Lieutenant Commander Carrie Rigsby, BSN, RN is a nurse at Cherokee Nation W.W. Hastings Hospital in Tahlequah, Oklahoma, a 58-bed facility serving the Cherokee Nation. In 2013, Carrie became the Baby-Friendly Project Lead for her hospital, and forged the path for its designation as the first tribal Baby-Friendly hospital in Oklahoma in July 2015!
Carrie was born in Muskogee, Oklahoma, is Native American and belongs to the Cherokee tribe. She has been a nurse for 18 years and her passion has always been obstetrics. Working as Baby-Friendly Project Lead, says Carrie, allowed her to bring her interests of education and health promotion together, and to address health disparities specific to Native Americans:
"I am Native American and belong to the Cherokee tribe and know the struggles we have to fight against diabetes, heart disease and obesity just to name a few. My goal is to provide every family with the education and resources they need to succeed in their breastfeeding goals. I am passionate about breastfeeding because I know that this is the one thing that we can advocate to our moms and babies, giving them a fighting chance against the things that we are up against."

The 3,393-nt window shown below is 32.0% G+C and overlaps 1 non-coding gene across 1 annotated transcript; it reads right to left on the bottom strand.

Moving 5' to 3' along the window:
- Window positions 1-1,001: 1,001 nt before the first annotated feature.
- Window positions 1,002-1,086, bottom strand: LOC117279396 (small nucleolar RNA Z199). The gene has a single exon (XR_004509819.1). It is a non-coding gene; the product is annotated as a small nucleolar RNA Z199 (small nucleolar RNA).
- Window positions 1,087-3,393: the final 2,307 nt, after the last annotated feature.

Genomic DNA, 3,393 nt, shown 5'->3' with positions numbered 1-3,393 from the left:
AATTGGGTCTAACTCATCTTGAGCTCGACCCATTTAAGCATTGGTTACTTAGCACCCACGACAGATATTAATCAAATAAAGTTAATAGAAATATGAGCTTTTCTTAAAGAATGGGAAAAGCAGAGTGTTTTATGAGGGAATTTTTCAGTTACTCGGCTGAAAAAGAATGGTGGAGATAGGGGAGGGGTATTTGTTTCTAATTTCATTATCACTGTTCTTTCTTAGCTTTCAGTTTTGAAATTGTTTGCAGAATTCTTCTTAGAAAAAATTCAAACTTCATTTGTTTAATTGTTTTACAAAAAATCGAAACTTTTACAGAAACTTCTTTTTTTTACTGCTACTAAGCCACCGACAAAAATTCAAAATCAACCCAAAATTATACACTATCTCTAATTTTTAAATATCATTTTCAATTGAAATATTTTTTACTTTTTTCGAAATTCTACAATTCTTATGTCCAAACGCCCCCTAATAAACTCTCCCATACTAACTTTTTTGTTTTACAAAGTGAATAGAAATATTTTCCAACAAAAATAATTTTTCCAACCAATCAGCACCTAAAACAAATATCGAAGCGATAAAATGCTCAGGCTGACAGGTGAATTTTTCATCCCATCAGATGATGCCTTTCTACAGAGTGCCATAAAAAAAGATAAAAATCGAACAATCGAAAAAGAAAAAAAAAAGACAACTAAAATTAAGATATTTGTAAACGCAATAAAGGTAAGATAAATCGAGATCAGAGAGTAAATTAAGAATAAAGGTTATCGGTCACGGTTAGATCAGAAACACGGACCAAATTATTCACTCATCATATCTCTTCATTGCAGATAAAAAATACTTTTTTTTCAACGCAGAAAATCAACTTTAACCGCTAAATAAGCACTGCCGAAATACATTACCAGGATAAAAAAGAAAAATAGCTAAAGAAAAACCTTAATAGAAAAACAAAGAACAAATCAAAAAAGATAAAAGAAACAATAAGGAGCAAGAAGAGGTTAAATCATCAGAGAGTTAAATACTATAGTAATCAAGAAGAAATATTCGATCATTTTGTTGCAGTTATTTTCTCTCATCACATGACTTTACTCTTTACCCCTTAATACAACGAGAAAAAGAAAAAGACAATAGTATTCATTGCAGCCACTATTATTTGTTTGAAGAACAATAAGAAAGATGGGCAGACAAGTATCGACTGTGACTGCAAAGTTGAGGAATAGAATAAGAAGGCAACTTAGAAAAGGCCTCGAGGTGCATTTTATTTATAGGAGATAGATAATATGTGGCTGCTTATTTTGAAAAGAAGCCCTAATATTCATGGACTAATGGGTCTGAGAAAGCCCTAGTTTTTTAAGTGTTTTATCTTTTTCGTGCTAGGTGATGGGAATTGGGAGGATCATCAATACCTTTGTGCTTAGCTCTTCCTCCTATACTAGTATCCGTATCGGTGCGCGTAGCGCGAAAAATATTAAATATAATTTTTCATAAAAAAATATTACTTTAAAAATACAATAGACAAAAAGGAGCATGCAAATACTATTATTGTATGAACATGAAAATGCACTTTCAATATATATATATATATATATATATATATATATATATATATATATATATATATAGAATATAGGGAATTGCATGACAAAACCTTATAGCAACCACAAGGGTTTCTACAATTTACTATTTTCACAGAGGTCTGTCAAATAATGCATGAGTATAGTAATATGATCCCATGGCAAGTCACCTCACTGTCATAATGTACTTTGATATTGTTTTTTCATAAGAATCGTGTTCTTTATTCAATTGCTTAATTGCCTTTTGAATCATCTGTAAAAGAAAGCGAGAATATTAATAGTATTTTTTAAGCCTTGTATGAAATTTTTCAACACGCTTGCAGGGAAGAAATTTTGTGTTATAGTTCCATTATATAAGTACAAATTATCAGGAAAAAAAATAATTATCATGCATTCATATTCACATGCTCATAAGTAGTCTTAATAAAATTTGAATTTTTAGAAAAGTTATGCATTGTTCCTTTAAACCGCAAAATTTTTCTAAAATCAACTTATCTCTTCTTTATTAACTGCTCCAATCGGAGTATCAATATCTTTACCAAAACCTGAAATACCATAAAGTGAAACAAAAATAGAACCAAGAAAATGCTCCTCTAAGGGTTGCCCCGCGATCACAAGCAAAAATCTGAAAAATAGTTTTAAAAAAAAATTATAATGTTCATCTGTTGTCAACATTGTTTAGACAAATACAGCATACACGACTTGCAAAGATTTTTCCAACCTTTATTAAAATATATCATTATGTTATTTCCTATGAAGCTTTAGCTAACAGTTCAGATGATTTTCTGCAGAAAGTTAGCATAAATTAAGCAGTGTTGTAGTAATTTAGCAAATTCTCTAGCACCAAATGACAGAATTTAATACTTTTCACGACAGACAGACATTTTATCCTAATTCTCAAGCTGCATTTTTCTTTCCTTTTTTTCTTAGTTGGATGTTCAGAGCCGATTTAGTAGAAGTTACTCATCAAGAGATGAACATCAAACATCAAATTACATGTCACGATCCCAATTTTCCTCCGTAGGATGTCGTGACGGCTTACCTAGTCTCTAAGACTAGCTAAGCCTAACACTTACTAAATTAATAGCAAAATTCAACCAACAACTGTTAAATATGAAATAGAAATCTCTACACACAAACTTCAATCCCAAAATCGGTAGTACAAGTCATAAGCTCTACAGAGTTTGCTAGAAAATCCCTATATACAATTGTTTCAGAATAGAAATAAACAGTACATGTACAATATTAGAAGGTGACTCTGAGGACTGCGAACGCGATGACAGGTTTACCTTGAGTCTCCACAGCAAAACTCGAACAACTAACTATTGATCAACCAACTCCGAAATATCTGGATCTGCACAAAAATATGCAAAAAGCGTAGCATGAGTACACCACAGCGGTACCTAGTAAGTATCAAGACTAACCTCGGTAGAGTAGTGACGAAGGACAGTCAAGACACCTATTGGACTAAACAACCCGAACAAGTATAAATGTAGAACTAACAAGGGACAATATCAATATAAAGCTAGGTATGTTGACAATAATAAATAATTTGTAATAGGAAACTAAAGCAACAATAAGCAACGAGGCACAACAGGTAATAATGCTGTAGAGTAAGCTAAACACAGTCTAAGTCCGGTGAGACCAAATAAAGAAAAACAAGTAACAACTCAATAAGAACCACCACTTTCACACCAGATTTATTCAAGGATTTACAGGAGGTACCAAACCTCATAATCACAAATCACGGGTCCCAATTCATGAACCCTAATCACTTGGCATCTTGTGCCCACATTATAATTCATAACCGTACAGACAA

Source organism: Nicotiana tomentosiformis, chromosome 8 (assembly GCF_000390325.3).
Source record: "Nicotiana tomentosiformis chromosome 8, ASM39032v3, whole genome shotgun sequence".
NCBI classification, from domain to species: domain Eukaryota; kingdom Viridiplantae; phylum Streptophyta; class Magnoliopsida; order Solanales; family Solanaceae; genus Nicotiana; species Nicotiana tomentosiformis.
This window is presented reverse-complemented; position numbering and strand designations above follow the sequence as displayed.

Leading a hospital through the steps to become Baby-Friendly involves major change, which can be difficult for an individual or institution to navigate alone. Carrie wants to thank CHAMPS for recognizing this work that individuals and hospitals are doing, and for supporting them through the process. Carrie hopes to now help other facilities as they seek to become Baby-Friendly. The goal with all this work? As Carrie says, “It really is about our future and promoting healthy lifestyles for generations to come.”
CHEER Champion of the week
Each Monday (besides public holidays), we will recognize a CHEER Champion for all the work they have done for CHEER (Center for Health Equity, Education, and Research)/CHAMPS (Communities and Hospitals Advancing Maternity Practices).